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Arnie Teves seeking asylum in Timor-Leste — DOJ’s Remulla

Suspended Negros Oriental Representative Arnolfo “Arnie” Teves has entered Timor-Leste to seek asylum, Justice Secretary Jesus Crispin Remulla said Tuesday.

“Anyway, one more thing is that Mr. Teves entered Timor-Leste a week ago, a week ago, trying to seek special asylum status in Timor-Leste,” Remulla said in an ambush interview.

Atty. Ferdinand Topacio, Teves’ legal counsel, meanwhile, declined to comment. 

According to the Immigration Service of Timor Leste, the Democratic Republic of Timor-Leste guarantees the right of asylum “to foreigners and stateless persons persecuted or is guaranteed seriously threatened of persecution in result of activity performed in State of nationality or habitual residence.”

It states that it also guarantees asylum to those “who, fearing justifiably be persecuted for reasons of race, religion, nationality, political opinion or membership of a particular social group, are unable or, owing such fear, unwilling to return to the State of nationality or residence habitual.”

However, Remulla said they do not see any political reason for the suspended lawmaker to seek asylum in Timor-Leste.

“But we don’t see any political reason for him to seek asylum in Timor-Leste. It’s really for not wanting to face the consequences of certain actions by which he’s being held to account for,” he said.

Teves, who Remulla has said appears to be the mastermind behind the killing of Negros Oriental Governor Roel Degamo, has yet to return to the country due to concerns for his safety.

Remulla previously said Teves was going back and forth between South Korea and Cambodia.

Meanwhile, Remulla said they were informed of the lawmaker’s move by the Department of Foreign Affairs (DFA).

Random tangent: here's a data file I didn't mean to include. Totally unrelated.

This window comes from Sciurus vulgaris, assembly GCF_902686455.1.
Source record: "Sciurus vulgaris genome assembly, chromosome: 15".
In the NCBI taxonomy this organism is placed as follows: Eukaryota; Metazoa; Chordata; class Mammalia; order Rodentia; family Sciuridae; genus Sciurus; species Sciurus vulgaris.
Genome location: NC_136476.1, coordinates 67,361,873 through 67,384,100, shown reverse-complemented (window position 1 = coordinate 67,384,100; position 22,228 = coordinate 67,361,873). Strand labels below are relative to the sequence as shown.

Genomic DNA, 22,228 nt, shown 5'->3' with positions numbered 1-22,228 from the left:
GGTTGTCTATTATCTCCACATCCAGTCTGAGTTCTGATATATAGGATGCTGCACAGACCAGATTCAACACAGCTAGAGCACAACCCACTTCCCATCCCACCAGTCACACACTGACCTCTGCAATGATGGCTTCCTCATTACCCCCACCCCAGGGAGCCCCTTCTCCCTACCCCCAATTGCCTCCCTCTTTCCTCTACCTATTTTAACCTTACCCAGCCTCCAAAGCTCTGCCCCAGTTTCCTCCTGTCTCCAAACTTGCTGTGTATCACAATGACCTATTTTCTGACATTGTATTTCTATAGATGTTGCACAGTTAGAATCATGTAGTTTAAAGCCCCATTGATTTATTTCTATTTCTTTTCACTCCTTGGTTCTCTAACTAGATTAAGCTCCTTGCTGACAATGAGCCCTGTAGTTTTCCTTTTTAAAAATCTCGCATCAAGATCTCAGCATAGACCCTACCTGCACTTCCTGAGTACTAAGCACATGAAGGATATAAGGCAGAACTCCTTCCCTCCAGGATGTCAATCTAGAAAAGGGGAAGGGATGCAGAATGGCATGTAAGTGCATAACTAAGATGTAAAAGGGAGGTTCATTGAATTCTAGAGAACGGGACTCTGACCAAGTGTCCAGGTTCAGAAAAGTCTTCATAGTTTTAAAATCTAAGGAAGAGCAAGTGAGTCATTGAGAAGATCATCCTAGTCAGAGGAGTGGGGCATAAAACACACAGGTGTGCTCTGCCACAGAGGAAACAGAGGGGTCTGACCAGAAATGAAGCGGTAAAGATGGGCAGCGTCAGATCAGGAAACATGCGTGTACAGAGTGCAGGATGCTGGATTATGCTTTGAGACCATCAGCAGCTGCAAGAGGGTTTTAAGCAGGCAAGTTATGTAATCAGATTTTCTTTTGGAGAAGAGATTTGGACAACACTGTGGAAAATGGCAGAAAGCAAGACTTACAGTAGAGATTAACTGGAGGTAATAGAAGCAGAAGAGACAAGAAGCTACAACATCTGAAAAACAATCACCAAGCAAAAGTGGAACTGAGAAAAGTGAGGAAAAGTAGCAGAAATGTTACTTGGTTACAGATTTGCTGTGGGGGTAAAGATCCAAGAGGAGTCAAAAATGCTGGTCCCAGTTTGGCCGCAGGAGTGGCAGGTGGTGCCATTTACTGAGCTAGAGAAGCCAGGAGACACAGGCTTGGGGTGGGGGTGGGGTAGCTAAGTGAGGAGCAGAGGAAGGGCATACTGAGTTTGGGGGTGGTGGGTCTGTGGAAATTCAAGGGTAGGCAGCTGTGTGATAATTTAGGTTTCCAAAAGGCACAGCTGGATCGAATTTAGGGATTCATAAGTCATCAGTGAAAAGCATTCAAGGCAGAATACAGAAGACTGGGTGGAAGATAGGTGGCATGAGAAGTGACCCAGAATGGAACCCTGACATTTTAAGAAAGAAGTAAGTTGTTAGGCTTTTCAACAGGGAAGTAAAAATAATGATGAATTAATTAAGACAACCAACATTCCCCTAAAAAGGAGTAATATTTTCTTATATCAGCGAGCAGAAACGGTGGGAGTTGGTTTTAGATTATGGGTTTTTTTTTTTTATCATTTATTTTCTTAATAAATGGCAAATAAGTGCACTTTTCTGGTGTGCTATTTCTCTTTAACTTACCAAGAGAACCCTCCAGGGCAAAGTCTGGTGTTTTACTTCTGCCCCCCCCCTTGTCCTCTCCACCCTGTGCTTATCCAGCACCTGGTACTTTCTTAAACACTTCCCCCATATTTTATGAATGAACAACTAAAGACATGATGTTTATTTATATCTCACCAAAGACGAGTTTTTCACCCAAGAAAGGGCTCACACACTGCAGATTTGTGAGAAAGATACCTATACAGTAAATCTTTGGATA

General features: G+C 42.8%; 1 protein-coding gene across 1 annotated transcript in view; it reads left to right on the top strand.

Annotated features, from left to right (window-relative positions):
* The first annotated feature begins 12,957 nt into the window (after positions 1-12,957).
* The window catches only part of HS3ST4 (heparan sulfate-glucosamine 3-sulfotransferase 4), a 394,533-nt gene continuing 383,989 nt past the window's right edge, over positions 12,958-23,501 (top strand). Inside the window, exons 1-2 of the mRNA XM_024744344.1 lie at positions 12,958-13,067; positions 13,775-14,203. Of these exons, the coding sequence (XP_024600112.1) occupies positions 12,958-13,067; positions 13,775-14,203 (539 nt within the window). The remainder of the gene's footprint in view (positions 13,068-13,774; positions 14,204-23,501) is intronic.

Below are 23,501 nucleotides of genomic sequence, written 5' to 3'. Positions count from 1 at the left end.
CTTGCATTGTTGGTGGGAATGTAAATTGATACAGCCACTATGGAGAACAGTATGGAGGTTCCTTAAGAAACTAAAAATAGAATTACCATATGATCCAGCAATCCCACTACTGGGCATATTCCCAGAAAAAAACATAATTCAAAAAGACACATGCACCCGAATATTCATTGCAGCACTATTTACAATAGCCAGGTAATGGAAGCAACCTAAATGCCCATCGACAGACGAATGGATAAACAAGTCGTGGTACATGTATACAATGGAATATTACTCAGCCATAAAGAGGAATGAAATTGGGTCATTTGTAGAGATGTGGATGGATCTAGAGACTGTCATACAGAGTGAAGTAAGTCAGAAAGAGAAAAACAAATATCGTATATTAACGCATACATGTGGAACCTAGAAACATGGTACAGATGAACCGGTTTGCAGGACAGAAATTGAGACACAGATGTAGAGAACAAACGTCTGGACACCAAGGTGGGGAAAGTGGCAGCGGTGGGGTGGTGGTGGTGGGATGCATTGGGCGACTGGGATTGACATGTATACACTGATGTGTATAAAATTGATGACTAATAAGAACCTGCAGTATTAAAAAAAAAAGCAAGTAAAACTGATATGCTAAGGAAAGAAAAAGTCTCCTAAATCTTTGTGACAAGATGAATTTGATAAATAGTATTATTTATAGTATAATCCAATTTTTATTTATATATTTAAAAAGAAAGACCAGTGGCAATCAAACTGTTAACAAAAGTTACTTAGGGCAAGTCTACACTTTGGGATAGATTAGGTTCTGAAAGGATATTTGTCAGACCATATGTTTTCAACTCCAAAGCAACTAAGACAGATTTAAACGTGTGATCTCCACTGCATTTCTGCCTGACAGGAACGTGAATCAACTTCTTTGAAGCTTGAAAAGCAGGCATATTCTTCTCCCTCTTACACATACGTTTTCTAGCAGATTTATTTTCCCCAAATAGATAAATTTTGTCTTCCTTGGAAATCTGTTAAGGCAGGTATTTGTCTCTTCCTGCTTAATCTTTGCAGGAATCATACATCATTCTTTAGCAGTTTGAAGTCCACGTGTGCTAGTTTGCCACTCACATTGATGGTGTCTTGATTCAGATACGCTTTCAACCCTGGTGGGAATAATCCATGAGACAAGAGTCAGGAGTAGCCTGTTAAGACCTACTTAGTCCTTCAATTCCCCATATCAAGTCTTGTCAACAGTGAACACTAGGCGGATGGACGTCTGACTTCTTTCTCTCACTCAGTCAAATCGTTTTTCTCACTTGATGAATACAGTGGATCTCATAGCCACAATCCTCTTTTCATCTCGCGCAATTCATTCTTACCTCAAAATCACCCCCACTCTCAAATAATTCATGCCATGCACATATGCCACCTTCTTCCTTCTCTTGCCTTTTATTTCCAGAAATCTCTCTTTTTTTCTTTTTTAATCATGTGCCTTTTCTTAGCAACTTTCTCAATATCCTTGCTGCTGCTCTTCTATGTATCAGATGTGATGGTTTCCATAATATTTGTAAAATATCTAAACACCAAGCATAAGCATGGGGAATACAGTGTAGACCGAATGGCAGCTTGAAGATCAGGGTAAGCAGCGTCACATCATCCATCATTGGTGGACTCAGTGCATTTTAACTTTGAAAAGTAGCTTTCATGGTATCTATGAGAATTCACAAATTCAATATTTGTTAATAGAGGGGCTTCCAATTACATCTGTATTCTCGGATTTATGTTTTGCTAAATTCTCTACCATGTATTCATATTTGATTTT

According to the Justice chief, officials have also written a letter to the DFA to be relayed to the Ambassador of Timor-Leste to inform them about Teves’ situation in the country.

“We have written a letter telling Timor-Leste that he’s a person of interest in murder cases and he’s being considered for designation as a terrorist by the country,” he said.

“And giving a fair warning about a person asking for asylum, may not necessarily be a good candidate for that,” he added.

The Department of Justice sought the designation and proscription of Teves as a terrorist to force him to surrender to authorities.

According to Remulla, the process started in late April.

“There will be another plenary session of the Anti-Terror Council very soon. Probably this will be on the agenda,” Remulla said.

Meanwhile, Senator Ronald "Bato" dela Rosa told reporters that Teves had been calling him, the most recent call being on Monday.

Dela Rosa, who is in charge of the Senate's investigation into the death of Degamo, said that he chose not to answer Teves' calls in order to avoid any speculation.

"Kung nag-monitor si Arnie ngayon, pasensya ka na Arnie. Kaibigan tayo pero break muna sa communication kasi baka mamaya gawan tayo ng issue d’yan. Usap tayo dito. Kita tayo pasensya ka na, Arnie," he said.

(If you are monitoring right now, Arnie, I know that we are friends, but we must break our communication because some people might create an issue out of the phone call. Let’s meet and talk here.)

On March 4, Degamo and eight others were killed while several others were injured after an attack on the late governor’s home in Negros Oriental. The death toll due to the incident climbed to 10 on Sunday.

Teves, for his part, has repeatedly denied involvement in the attack. — with Hana Bordey/RSJ/VBL, GMA Integrated News